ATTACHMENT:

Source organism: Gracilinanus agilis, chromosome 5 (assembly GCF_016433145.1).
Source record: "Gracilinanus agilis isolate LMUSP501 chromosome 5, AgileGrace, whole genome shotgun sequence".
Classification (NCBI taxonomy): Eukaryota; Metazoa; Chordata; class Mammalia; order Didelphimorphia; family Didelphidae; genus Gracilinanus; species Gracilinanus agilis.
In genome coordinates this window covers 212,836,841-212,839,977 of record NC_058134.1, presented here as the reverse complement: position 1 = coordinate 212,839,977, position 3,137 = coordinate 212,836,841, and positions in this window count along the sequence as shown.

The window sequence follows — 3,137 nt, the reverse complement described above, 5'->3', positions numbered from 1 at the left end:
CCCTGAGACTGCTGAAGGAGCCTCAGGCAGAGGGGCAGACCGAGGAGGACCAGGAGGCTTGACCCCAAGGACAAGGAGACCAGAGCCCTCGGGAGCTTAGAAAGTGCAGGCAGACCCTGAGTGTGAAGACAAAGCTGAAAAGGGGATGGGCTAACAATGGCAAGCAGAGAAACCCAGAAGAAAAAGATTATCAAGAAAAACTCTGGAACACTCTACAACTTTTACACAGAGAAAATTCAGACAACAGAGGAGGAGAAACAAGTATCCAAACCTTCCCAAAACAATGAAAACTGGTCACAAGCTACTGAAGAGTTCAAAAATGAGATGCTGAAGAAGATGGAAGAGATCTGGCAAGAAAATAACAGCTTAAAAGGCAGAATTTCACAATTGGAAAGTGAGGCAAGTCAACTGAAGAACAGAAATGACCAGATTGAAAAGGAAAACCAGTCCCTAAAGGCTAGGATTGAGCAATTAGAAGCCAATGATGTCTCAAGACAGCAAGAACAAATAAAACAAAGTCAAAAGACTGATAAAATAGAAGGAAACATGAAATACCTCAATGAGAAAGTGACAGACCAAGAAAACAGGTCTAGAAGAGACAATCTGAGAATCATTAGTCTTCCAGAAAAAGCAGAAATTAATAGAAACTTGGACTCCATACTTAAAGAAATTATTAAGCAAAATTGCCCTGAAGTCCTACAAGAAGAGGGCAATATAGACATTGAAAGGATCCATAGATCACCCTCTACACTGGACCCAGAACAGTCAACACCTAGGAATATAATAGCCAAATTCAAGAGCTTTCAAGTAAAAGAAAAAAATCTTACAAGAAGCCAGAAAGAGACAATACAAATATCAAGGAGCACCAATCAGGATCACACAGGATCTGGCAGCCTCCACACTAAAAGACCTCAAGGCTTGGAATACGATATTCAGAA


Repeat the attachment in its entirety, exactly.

Source organism: Gracilinanus agilis, chromosome 5 (assembly GCF_016433145.1).
Source record: "Gracilinanus agilis isolate LMUSP501 chromosome 5, AgileGrace, whole genome shotgun sequence".
Classification (NCBI taxonomy): Eukaryota; Metazoa; Chordata; class Mammalia; order Didelphimorphia; family Didelphidae; genus Gracilinanus; species Gracilinanus agilis.
In genome coordinates this window covers 212,836,841-212,839,977 of record NC_058134.1, presented here as the reverse complement: position 1 = coordinate 212,839,977, position 3,137 = coordinate 212,836,841, and positions in this window count along the sequence as shown.

The window sequence follows — 3,137 nt, the reverse complement described above, 5'->3', positions numbered from 1 at the left end:
CCCTGAGACTGCTGAAGGAGCCTCAGGCAGAGGGGCAGACCGAGGAGGACCAGGAGGCTTGACCCCAAGGACAAGGAGACCAGAGCCCTCGGGAGCTTAGAAAGTGCAGGCAGACCCTGAGTGTGAAGACAAAGCTGAAAAGGGGATGGGCTAACAATGGCAAGCAGAGAAACCCAGAAGAAAAAGATTATCAAGAAAAACTCTGGAACACTCTACAACTTTTACACAGAGAAAATTCAGACAACAGAGGAGGAGAAACAAGTATCCAAACCTTCCCAAAACAATGAAAACTGGTCACAAGCTACTGAAGAGTTCAAAAATGAGATGCTGAAGAAGATGGAAGAGATCTGGCAAGAAAATAACAGCTTAAAAGGCAGAATTTCACAATTGGAAAGTGAGGCAAGTCAACTGAAGAACAGAAATGACCAGATTGAAAAGGAAAACCAGTCCCTAAAGGCTAGGATTGAGCAATTAGAAGCCAATGATGTCTCAAGACAGCAAGAACAAATAAAACAAAGTCAAAAGACTGATAAAATAGAAGGAAACATGAAATACCTCAATGAGAAAGTGACAGACCAAGAAAACAGGTCTAGAAGAGACAATCTGAGAATCATTAGTCTTCCAGAAAAAGCAGAAATTAATAGAAACTTGGACTCCATACTTAAAGAAATTATTAAGCAAAATTGCCCTGAAGTCCTACAAGAAGAGGGCAATATAGACATTGAAAGGATCCATAGATCACCCTCTACACTGGACCCAGAACAGTCAACACCTAGGAATATAATAGCCAAATTCAAGAGCTTTCAAGTAAAAGAAAAAAATCTTACAAGAAGCCAGAAAGAGACAATACAAATATCAAGGAGCACCAATCAGGATCACACAGGATCTGGCAGCCTCCACACTAAAAGACCTCAAGGCTTGGAATACGATATTCAGAA